What is Breach of Duty?

What is Breach of Duty?

Most personal injury claims involve negligence. A person is negligent when they fail to act with reasonable care. 

A breach of duty is the second legal element in most negligence cases. If you cannot prove a breach of duty, you cannot win a negligence case. Consulting with a personal injury lawyer in Philadelphia, PA, is the first step in determining whether the other party breached the duty of care.

Examining the Duty of Care in an Accident Case

Your relationship with another party can create a duty for one or both of you to act in a specific manner. For example, as a driver, you owe a duty of care to all people on the road to obey traffic laws. When you fail to obey traffic laws, you increase the risk of an automobile accident.

Another example would be doctors. Health care providers owe a duty of care to their patients not to cause harm or injury. Likewise, property owners owe a duty of care to maintain safe properties for guests.

The duty of care appears in most types of personal injury cases, including but not limited to cases involving:

  • Nursing home abuse and neglect 
  • Motor vehicle accidents, including bicycle, pedestrian, truck, motorcycle, and car accidents
  • Daycare injures
  • Workplace and construction accidents
  • Dog bites and animal attacks
  • Medical malpractice
  • Slip and fall accidents and other premises liability claims
  • Defective product claims (product liability)
  • Commercial and government transportation accidents
  • Wrongful deaths

The first step in a negligence claim is to prove that a duty of care existed between you and the other party. If so, then you must prove that the party’s conduct or actions breached that duty of care.

Common Reasons Why People Breach the Duty of Care?

Failing to use the acceptable level of care for a particular situation may be considered a breach of duty. The level of care is based on what a “reasonable person” would do in a specific situation.

The “reasonable person” used to measure a defendant’s conduct is a hypothetical legal standard. The jury members decide what a “reasonable person” would do given the facts of the case. 

They compare the defendant’s actions to the standard of care. If the defendant’s conduct falls short of the standard, the jury may find that the defendant breached the duty of care.

Reasons why parties breach the duty of care include, but are not limited to, intentional acts, negligence, willful indifference, carelessness, and recklessness. 

In most personal injury cases, intent is generally not a factor. If the person breached the duty of care, they could be held financially liable for damages their negligence caused.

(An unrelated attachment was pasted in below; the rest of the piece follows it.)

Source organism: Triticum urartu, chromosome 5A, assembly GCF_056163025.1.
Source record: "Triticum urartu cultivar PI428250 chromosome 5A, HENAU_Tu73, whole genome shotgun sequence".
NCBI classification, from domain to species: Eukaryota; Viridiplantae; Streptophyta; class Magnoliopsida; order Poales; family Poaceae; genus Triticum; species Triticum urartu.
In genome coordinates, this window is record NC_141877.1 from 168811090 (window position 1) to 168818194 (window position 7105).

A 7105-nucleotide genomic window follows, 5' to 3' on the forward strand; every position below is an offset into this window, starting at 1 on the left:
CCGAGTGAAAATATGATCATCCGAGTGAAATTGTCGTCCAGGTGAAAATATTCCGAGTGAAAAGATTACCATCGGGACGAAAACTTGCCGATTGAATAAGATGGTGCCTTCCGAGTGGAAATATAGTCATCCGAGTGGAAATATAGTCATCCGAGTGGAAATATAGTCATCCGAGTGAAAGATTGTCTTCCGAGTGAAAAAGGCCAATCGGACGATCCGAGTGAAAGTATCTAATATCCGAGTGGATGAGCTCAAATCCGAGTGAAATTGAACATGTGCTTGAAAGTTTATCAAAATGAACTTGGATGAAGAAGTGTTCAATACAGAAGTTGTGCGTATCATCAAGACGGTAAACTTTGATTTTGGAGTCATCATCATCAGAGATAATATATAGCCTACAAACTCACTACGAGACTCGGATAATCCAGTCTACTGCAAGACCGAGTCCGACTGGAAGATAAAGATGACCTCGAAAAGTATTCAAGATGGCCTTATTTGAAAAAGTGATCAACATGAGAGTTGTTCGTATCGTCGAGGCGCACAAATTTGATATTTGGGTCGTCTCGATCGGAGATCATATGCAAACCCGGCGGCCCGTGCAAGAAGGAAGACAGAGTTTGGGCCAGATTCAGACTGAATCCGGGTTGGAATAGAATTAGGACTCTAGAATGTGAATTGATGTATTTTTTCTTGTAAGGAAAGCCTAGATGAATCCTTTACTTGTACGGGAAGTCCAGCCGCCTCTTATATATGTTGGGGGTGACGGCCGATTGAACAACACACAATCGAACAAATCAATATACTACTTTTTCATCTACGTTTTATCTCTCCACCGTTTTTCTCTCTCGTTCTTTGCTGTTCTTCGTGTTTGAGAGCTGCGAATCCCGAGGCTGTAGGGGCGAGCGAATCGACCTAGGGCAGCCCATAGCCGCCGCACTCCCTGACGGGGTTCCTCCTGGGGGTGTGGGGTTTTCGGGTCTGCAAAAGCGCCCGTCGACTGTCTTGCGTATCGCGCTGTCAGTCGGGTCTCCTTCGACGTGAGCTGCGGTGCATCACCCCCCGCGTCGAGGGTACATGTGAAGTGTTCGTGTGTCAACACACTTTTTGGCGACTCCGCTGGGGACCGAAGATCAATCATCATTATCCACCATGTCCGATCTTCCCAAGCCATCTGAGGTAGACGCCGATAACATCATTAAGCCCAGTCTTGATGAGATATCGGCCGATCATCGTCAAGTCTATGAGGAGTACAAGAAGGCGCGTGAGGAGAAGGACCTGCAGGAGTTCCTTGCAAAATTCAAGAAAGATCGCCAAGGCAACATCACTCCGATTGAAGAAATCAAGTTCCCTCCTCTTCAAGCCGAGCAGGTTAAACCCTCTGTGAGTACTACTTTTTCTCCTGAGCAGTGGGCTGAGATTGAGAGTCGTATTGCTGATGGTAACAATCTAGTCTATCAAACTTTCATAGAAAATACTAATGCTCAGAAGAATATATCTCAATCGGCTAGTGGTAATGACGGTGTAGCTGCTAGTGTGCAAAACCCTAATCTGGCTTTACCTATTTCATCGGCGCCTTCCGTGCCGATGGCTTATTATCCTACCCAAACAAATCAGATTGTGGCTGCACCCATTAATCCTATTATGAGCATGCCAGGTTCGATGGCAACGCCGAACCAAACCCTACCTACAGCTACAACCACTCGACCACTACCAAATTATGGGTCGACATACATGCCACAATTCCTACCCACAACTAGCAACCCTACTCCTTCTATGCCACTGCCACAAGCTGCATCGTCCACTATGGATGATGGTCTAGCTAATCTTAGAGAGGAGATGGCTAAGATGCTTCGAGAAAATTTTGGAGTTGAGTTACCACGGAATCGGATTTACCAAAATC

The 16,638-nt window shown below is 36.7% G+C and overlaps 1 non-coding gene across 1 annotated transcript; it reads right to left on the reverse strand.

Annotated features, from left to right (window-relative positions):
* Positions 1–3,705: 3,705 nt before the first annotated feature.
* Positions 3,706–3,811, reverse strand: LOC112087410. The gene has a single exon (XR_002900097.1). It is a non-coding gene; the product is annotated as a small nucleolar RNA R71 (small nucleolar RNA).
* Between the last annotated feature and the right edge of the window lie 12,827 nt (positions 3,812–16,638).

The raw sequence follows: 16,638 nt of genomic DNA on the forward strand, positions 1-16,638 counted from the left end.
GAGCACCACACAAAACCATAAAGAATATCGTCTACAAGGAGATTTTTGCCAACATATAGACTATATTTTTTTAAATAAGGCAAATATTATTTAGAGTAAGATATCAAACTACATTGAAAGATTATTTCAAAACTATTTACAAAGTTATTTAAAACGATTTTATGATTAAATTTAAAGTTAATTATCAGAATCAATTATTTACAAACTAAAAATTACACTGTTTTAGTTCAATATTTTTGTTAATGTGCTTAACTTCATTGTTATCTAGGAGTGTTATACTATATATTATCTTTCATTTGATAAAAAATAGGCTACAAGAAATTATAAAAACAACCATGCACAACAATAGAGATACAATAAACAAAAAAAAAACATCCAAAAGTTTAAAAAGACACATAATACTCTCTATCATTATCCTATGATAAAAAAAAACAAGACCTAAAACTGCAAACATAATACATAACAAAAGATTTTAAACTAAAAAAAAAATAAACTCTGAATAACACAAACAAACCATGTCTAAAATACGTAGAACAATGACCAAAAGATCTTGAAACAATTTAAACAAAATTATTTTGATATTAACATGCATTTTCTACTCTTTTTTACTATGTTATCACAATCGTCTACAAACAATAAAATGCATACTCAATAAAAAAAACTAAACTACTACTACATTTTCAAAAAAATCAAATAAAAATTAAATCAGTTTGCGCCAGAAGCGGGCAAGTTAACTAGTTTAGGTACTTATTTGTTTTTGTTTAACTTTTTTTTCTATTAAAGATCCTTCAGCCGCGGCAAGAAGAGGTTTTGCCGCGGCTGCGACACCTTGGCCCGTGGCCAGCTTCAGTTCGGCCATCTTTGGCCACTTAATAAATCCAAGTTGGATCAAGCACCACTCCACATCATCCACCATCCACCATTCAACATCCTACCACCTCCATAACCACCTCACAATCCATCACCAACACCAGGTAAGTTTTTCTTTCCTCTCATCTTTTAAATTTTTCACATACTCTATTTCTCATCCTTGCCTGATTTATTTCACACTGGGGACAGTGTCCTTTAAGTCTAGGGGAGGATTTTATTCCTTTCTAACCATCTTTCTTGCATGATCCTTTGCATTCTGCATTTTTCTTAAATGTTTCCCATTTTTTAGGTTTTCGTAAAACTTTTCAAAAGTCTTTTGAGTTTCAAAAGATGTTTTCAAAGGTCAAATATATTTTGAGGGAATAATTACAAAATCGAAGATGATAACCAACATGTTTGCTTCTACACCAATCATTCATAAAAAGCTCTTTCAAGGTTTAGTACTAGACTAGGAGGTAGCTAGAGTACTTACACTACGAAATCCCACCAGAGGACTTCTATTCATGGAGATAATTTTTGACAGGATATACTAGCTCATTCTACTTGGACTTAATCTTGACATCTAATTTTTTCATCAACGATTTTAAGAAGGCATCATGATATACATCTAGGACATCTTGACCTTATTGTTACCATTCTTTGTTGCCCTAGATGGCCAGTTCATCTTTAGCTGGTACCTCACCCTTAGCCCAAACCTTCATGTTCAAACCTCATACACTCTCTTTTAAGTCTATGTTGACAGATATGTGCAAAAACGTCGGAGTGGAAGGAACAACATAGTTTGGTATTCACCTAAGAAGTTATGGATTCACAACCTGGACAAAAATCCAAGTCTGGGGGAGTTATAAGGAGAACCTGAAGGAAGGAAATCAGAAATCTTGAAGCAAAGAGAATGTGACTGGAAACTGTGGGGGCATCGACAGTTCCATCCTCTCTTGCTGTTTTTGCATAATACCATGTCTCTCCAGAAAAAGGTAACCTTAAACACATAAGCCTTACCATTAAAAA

However, suppose the jury finds that the defendant could not reasonably foresee how his conduct could injure another party. In that case, the jury may find that the person was not negligent, even though he breached the duty of care. Likewise, if the defendant did not have control over the factors that led to a person’s injuries, the jury may find that the defendant was not negligent. 

Recovering Damages for a Breach of Duty Claim 

If you prove the elements of a negligence case, including breach of duty, you could be entitled to compensation for your damages. 

Damages for an injury case may include:

  • The cost of personal care and medical treatment
  • Loss of income and benefits, including future lost wages and reductions in earning potential
  • Impairments and disabilities
  • Mental anguish and emotional distress
  • Physical pain and suffering
  • Reduced quality of life and loss of enjoyment of life

Calculating a personal injury claim can be tricky. The value of a personal injury claim depends on the facts of the case and the severity of the injuries. There are several defenses that a defendant might allege that could lower the value of your personal injury claim.

Defenses to Claims of Negligence and Liability 

Even though a defendant might be guilty of breach of duty, the defendant may raise allegations of comparative negligence. 

Under Pennsylvania statute 42 P.S. §7102, a victim’s compensation may be reduced if the person is partially to blame for the cause of the injury. The reduction equals the percentage of fault assigned to the victim. However, if the fault totals 51 percent or more, the victim is barred from recovering any money for damages. 

A defendant could also argue that the victim assumed the risk. Therefore, the victim should not be entitled to damages. An experienced Philadelphia personal injury lawyer understands how to fight various defenses to negligence claims. 

Schedule a Free Consultation With Our Philadelphia Personal Injury Lawyer

If someone breached their duty of care and caused your harm, we want to help. At Zavodnick, Zavodnick & Lasky, LLC, your best interests are our top priority. We work to get you the money you deserve after a personal injury or accident.

Contact our law firm today to schedule your free consultation with one of our Philadelphia personal injury attorneys. We fight to get you a fair settlement for your accident claim.